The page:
I was struggling to come up with a creative idea for my six-year-old daughter's birthday party, when she said, "I'd like a chef to give my friends and me a cooking lesson." Brilliant!
So, I contacted Kitchit, who recommended Chef Nicole. I'm so glad that they did, because Nicole was beyond delightful throughout the entire experience.
When I explained the idea for the party, Nicole was immediately enthusiastic. She asked me a number of questions to help her customize a menu for the tiny guests, in terms of their likes, dislikes, and allergies, as well as our intended goal for the event (i.e., did we want more of a cooking demonstration, or a hands-on experience?) We picked the latter, and she didn't mind at all.
On the day of the event, Nicole showed up with an assistant, which was such a terrific idea, as a number of parents who initially said that they would stay to help decided to drop their kids off, instead. Nicole and her assistant immediately made themselves at home in my kitchen, which I loved, and started preparing nibbles for the guests to enjoy, both before and during the lesson.
When it was time for the lesson, Nicole deftly grabbed the attention of the group, which was no easy task, since we were showing "Ratatouille" and doing an art project in the other room. Nicole explained that the first job of a chef is to have clean hands (which I appreciated, because I'm a germaphobe), and asked them to wash their hands before the lesson. In a single-file line, the tiny "chefs", all decked out in personalized aprons (which I had ordered as party favors from another company), obediently marched in a single line to wash hands.
Then it was lesson time. Nicole was sweet, patient, kind, friendly, and informative. My daughter, my son (who was allowed by my benevolent daughter to participate in the lesson), and the party guests were each given turns to measure, crack (eggs), pour, stir, and mix their way to completing a series of child-appropriate recipes. They loved each moment, and so did I.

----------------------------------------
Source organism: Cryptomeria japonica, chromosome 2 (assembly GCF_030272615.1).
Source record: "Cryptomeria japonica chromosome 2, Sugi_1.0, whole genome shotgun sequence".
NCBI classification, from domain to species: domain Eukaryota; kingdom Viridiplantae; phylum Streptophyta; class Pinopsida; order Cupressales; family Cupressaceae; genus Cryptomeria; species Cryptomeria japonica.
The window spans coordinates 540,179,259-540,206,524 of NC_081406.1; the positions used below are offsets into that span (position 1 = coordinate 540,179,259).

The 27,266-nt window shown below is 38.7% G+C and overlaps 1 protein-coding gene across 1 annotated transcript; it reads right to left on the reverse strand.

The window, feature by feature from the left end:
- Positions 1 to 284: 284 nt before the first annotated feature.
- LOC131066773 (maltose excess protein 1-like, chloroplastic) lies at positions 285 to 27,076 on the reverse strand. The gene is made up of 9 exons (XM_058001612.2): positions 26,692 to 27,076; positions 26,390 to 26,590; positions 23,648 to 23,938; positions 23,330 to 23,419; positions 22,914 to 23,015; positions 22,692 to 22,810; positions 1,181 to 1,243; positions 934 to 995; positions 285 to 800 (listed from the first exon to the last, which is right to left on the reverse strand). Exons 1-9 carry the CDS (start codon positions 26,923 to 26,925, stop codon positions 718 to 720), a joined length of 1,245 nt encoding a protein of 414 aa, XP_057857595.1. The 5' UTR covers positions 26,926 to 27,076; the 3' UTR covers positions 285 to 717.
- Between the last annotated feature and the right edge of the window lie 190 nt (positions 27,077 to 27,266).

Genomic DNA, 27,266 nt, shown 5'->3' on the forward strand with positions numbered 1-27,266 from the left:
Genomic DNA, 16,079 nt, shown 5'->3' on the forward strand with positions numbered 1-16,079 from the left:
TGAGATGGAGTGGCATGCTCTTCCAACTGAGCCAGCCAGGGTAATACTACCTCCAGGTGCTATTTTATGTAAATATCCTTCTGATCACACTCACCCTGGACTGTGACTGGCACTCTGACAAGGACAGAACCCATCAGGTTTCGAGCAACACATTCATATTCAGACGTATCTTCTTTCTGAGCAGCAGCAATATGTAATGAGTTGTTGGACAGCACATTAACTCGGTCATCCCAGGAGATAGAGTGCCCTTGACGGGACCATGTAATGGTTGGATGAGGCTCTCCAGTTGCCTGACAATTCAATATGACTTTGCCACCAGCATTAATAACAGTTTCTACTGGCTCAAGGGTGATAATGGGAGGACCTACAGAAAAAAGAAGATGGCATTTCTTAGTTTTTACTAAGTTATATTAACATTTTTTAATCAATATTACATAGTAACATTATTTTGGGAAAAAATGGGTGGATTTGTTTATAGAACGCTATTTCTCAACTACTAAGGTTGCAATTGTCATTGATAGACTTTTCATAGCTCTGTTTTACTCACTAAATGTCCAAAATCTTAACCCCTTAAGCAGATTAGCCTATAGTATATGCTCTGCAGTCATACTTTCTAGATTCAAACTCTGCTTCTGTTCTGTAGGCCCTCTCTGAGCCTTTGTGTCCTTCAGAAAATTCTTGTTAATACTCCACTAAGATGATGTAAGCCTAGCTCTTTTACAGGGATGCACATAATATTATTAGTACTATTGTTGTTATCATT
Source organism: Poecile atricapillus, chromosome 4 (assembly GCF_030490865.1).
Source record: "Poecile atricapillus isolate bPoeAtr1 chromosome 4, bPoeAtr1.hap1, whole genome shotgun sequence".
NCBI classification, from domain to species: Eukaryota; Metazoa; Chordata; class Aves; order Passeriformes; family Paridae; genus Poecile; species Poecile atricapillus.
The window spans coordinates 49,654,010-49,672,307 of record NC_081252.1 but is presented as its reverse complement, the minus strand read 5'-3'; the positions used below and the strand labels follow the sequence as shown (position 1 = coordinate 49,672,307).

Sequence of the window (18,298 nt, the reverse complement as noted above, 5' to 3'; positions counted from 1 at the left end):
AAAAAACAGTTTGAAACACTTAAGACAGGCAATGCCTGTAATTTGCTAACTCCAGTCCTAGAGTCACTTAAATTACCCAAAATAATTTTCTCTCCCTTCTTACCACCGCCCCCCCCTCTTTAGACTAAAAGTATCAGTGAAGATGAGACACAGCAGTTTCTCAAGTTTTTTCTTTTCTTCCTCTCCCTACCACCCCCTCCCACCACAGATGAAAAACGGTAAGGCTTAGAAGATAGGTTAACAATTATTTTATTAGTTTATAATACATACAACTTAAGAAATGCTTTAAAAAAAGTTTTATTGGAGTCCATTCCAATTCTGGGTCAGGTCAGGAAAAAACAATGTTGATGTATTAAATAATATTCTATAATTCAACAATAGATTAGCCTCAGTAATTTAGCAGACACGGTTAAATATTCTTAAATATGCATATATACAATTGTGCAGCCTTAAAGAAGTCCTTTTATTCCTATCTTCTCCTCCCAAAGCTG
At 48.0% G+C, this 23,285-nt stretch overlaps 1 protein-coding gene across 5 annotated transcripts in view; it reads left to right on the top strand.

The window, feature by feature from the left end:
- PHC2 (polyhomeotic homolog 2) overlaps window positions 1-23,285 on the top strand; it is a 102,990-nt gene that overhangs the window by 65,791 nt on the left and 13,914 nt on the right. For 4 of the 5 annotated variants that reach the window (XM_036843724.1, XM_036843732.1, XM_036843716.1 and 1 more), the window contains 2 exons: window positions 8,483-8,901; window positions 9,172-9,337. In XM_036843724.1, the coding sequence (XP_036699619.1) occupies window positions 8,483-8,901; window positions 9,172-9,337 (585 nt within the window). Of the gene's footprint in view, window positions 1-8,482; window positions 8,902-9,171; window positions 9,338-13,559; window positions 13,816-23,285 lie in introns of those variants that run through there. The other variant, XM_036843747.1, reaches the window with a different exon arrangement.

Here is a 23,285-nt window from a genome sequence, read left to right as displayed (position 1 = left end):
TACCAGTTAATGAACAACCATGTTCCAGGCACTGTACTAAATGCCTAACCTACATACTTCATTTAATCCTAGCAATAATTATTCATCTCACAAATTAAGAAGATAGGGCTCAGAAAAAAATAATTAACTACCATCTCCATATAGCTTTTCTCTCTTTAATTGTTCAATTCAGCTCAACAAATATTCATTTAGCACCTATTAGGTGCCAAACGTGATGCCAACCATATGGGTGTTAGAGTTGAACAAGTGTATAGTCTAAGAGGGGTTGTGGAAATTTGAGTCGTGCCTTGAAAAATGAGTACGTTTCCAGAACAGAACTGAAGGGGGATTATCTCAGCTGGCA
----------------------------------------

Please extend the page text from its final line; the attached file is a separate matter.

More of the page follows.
Another cool part of the experience is that the food that the kids prepared with Nicole was actually the food that was served at the party. So, instead of my having to order in pizzas, the kids were able to make their own pizza (including stretching out their own dough), and top their pizzas with an assortment of toppings that Nicole brought. She even brought enough dough and toppings for the grown-ups!
Another child-appropriate element of the party was a "cupcake decorating contest", which was another one of Nicole's ideas. The cupcakes were actually healthy banana cupcakes. I'm not sure how healthy the frosting was, but it was delicious! And, understanding how easily children get their feelings hurt, after praising the unique qualities of each and every cupcake, Nicole wisely announced that everyone was a winner. I was relieved, as we had made it several hours without a single tear.
After the cooking lesson, Nicole and her assistant completely cleaned up my kitchen, so that there was barely a sign that ten junior chefs had been there moments before.
Now, for those of you who think that a Kitchit event is an overly-indulgent thing to give a child, let me assure you that the event was entirely geared toward children (we did smoothies, hummus, banana cupcakes, and gluten-free pizzas). The menu was lovely, but it wasn't ostentatious or overly sophisticated in the least. Plus, the per-person cost of the event was very reasonable, and far less than what I would have paid at most of the birthday venues in the local area. On that note, I just couldn't bear to attend, much less host, another birthday party at one of those places. So, doing a Kitchit event was a new idea, one which served a number of purposes.
Lastly, when I asked my daughter what she thought about her birthday, she said that it was "the best". What more could a mother hope for? I owe all of this to Nicole. I can't thank her enough.